Patient Attribution: Why It Matters More Than Ever
How payers assign patients to you will affect how your practice is evaluated and paid for value in the future.
Fam Pract Manag. 2016 Nov-Dec;23(6):25-30.
Author disclosure: no relevant financial affiliations disclosed.
When Congress passed the Medicare Access and CHIP Reauthorization Act (MACRA) in 2015, physicians hailed the demise of the sustainable growth rate formula, which had for many years threatened annual cuts in Medicare reimbursement. Now that MACRA regulations have been finalized, we are learning the extent to which Medicare payment will be transformed.1 Our payments will now be directly connected to the quality and cost of the care we provide. Those of us who provide higher quality, lower cost care will be paid more, and those who do not will be paid less. To accomplish its stated goal of tying 90 percent of all Medicare payments to quality or value by 2018, the Centers for Medicare & Medicaid Services (CMS) must know exactly which Medicare patients are yours – and which are not.2
The process that commercial and government payers use to assign patients to the physicians who are held accountable for their care is called attribution. Think of the patient lists that insurers send in the mail. If you review them at all, some names you recognize, some leave you scratching your head, and some are missing. Yet those lists will increasingly affect how much you are paid, regardless of whether the patients named on them are seen in your office. Understanding how attribution works is an important first step to succeeding in the new payment environment. Knowing which patients are attributed to you by each payer and how value-based payment programs affect different segments of your patient population will help you target your health care team's resources most effectively.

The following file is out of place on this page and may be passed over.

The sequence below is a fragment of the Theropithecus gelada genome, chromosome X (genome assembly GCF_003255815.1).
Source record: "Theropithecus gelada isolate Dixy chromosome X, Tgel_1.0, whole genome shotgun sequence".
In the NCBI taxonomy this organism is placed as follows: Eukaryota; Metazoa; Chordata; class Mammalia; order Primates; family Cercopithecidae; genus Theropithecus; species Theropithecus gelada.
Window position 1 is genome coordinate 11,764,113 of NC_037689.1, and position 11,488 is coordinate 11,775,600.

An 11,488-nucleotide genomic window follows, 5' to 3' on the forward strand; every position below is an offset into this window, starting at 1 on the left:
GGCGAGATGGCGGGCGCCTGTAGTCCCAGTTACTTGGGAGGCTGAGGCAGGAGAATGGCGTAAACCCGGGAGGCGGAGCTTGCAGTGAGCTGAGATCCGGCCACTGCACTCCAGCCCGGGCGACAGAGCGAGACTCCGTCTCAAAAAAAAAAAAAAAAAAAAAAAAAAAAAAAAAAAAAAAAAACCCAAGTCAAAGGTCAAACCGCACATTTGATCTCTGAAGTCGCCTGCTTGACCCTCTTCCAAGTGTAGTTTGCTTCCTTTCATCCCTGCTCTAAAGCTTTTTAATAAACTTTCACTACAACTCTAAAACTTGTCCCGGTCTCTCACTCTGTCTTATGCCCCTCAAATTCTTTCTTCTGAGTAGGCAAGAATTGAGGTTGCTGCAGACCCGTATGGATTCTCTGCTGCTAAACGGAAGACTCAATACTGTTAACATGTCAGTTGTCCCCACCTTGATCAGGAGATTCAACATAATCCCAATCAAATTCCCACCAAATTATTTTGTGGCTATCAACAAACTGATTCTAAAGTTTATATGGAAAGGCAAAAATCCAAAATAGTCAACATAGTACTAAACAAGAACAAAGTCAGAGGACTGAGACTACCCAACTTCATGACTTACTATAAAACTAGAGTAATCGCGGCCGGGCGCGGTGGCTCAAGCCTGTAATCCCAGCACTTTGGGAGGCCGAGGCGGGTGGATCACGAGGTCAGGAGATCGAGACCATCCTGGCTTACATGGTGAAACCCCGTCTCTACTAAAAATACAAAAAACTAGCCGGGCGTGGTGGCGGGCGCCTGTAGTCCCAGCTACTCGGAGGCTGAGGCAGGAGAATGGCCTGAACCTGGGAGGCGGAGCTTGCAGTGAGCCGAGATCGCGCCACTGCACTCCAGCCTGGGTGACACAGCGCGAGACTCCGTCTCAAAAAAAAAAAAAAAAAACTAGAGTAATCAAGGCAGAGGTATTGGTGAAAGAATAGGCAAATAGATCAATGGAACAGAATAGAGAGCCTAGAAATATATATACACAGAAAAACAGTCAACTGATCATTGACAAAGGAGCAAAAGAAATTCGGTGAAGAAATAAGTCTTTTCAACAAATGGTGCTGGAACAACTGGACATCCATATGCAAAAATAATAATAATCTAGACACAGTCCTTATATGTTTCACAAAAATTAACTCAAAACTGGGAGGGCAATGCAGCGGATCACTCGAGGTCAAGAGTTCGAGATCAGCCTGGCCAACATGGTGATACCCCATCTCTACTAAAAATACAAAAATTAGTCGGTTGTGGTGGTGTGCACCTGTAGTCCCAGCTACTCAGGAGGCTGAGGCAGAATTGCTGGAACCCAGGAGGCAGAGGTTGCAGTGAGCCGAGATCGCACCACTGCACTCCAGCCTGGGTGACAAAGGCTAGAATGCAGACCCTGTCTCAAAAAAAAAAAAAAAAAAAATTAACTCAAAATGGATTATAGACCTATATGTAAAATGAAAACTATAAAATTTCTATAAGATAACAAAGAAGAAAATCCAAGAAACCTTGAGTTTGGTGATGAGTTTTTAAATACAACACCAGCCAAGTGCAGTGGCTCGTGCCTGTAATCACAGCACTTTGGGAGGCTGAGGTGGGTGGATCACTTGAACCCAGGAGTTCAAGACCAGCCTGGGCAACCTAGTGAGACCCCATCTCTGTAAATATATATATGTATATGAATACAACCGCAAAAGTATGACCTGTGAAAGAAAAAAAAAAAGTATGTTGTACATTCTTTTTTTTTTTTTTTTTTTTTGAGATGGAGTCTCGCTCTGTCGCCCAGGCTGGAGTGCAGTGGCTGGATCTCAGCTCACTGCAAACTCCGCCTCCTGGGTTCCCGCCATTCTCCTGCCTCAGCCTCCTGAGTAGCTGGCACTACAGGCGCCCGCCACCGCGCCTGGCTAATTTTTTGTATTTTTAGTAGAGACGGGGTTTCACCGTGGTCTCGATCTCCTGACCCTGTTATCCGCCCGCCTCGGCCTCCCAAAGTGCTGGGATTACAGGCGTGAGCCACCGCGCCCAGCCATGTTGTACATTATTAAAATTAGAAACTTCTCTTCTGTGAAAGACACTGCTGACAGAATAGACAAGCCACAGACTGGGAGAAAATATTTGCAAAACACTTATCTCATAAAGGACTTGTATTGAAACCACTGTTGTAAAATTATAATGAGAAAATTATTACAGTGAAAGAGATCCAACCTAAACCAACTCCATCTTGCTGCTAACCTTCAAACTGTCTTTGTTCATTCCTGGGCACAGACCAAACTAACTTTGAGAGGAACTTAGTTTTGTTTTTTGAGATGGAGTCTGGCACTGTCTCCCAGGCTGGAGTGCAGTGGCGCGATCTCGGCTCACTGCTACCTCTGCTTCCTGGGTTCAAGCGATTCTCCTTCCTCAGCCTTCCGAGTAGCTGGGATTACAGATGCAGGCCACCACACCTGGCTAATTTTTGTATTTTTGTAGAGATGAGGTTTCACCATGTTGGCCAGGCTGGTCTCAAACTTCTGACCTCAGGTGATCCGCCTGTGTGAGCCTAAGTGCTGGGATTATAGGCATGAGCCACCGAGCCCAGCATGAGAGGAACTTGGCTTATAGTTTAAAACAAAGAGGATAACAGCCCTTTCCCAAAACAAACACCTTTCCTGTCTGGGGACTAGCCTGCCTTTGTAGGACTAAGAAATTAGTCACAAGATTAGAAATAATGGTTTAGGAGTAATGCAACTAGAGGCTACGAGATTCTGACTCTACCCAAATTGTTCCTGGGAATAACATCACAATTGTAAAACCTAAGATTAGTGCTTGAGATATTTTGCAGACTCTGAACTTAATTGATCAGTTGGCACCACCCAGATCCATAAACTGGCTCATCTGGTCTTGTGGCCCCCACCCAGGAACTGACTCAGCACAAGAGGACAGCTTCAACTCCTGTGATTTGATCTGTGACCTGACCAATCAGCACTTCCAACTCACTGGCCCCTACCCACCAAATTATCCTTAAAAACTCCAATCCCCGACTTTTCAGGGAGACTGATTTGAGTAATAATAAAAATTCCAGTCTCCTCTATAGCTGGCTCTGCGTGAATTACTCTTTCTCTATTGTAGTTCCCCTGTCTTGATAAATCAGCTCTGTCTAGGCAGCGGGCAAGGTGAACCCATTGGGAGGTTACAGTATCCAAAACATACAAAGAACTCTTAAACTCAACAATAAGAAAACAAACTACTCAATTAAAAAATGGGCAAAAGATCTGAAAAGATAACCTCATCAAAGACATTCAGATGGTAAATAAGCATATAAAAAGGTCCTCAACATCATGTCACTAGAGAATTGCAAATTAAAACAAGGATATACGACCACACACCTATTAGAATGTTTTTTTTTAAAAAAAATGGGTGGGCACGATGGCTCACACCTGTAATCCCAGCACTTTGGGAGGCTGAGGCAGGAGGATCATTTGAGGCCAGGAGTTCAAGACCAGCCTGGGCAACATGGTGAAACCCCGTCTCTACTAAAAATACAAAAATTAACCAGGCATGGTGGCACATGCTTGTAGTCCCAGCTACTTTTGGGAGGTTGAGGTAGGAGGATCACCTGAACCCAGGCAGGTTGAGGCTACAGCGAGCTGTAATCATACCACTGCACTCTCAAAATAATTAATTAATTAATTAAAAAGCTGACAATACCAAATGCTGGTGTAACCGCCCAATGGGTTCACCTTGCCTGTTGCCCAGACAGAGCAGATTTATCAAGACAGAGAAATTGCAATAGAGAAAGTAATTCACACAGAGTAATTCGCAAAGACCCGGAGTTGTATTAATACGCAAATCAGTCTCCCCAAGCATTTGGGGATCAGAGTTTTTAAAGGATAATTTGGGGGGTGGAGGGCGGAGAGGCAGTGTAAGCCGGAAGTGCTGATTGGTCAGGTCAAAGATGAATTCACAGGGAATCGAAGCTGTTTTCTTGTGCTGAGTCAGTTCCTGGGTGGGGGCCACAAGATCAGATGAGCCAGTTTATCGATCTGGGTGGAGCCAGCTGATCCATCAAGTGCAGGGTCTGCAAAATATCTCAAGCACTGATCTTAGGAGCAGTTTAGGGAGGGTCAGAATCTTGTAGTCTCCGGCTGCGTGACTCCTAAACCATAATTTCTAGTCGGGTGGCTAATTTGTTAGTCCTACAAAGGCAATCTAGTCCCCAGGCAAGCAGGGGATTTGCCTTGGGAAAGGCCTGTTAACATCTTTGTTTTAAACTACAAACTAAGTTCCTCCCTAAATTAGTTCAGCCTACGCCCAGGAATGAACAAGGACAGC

Which patients are yours?
When we think about whose patients are whose, many perspectives come into play. For example, I may see Mrs. Smith every fall and spring for her allergies, but she may see another physician every summer for her annual physical. Mrs. Smith may consider both of us “her doctor,” but her insurance company may not see it that way. The insurer may attribute her to the physician who performed her most recent annual wellness visit or to the one who saw her most recently. Attribution approaches vary, but they share common elements:
Timing. Attribution can be prospective, meaning the payer tells you at the beginning of the measurement year what patients you will be responsible for over the next 12 to 24 months. It can also be retrospective, meaning you find out at the end of the year which patients are in your panel and payers measure your care by looking back at the previous 12 to 24 months. According to the National Quality Forum, two-thirds of implemented attribution models use retrospective timing.3
Type of attribution rule. Some payers attribute patients to the physician who provided the majority of the patient's care. If no physician provided more than 50 percent
1. Medicare Program; MIPS and APM Incentive Under the Physician Fee Schedule, and Criteria for Physician-Focused Payment Models. https://qpp.cms.gov/docs/CMS-5517-FC.pdf. Published Oct. 14, 2016. Accessed Oct. 20, 2016.
2. Better, smarter, healthier: in historic announcement, HHS sets clear goals and timeline for shifting Medicare reimbursements from volume to value. Health and Human Services website. http://bit.ly/1QhLv5b. Published Jan. 26, 2015. Accessed Oct. 20, 2016.
3. Ryan A, Linden A, Maurer K, Werner R, Nallamothu B. Attribution Methods and Implications for Measuring Performance in Health Care. Washington, DC: National Quality Forum; 2016. http://bit.ly/2e3MSsz. Accessed Oct. 20, 2016.
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